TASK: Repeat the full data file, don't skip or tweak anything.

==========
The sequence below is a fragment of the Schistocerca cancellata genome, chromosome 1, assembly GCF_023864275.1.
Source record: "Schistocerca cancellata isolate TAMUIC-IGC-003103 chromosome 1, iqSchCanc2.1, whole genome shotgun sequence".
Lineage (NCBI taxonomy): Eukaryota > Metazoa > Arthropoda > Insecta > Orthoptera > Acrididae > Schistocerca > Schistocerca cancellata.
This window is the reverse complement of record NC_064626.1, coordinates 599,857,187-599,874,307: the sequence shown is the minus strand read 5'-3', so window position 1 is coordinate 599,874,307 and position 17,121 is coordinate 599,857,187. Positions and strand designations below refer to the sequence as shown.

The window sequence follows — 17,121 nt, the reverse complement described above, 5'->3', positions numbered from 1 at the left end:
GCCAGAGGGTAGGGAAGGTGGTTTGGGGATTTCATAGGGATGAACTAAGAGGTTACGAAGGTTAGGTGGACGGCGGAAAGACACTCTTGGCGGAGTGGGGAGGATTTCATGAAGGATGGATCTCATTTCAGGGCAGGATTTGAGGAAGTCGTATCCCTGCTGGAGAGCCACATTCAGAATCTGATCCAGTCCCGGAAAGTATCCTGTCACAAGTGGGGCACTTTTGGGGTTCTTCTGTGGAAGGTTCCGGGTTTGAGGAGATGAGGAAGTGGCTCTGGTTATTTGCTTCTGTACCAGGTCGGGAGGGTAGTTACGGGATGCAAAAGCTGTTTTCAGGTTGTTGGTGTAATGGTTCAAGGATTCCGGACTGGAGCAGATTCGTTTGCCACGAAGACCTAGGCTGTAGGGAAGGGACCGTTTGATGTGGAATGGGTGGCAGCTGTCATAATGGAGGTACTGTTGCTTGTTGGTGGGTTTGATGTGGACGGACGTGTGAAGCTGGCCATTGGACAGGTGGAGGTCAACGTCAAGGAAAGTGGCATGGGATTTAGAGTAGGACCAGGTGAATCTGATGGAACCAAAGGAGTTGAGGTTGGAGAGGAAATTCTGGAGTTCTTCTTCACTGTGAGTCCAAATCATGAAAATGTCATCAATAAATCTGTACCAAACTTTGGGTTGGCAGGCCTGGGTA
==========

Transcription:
The sequence below is a fragment of the Schistocerca cancellata genome, chromosome 1, assembly GCF_023864275.1.
Source record: "Schistocerca cancellata isolate TAMUIC-IGC-003103 chromosome 1, iqSchCanc2.1, whole genome shotgun sequence".
Lineage (NCBI taxonomy): Eukaryota > Metazoa > Arthropoda > Insecta > Orthoptera > Acrididae > Schistocerca > Schistocerca cancellata.
This window is the reverse complement of record NC_064626.1, coordinates 599,857,187-599,874,307: the sequence shown is the minus strand read 5'-3', so window position 1 is coordinate 599,874,307 and position 17,121 is coordinate 599,857,187. Positions and strand designations below refer to the sequence as shown.

The window sequence follows — 17,121 nt, the reverse complement described above, 5'->3', positions numbered from 1 at the left end:
GCCAGAGGGTAGGGAAGGTGGTTTGGGGATTTCATAGGGATGAACTAAGAGGTTACGAAGGTTAGGTGGACGGCGGAAAGACACTCTTGGCGGAGTGGGGAGGATTTCATGAAGGATGGATCTCATTTCAGGGCAGGATTTGAGGAAGTCGTATCCCTGCTGGAGAGCCACATTCAGAATCTGATCCAGTCCCGGAAAGTATCCTGTCACAAGTGGGGCACTTTTGGGGTTCTTCTGTGGAAGGTTCCGGGTTTGAGGAGATGAGGAAGTGGCTCTGGTTATTTGCTTCTGTACCAGGTCGGGAGGGTAGTTACGGGATGCAAAAGCTGTTTTCAGGTTGTTGGTGTAATGGTTCAAGGATTCCGGACTGGAGCAGATTCGTTTGCCACGAAGACCTAGGCTGTAGGGAAGGGACCGTTTGATGTGGAATGGGTGGCAGCTGTCATAATGGAGGTACTGTTGCTTGTTGGTGGGTTTGATGTGGACGGACGTGTGAAGCTGGCCATTGGACAGGTGGAGGTCAACGTCAAGGAAAGTGGCATGGGATTTAGAGTAGGACCAGGTGAATCTGATGGAACCAAAGGAGTTGAGGTTGGAGAGGAAATTCTGGAGTTCTTCTTCACTGTGAGTCCAAATCATGAAAATGTCATCAATAAATCTGTACCAAACTTTGGGTTGGCAGGCCTGGGTA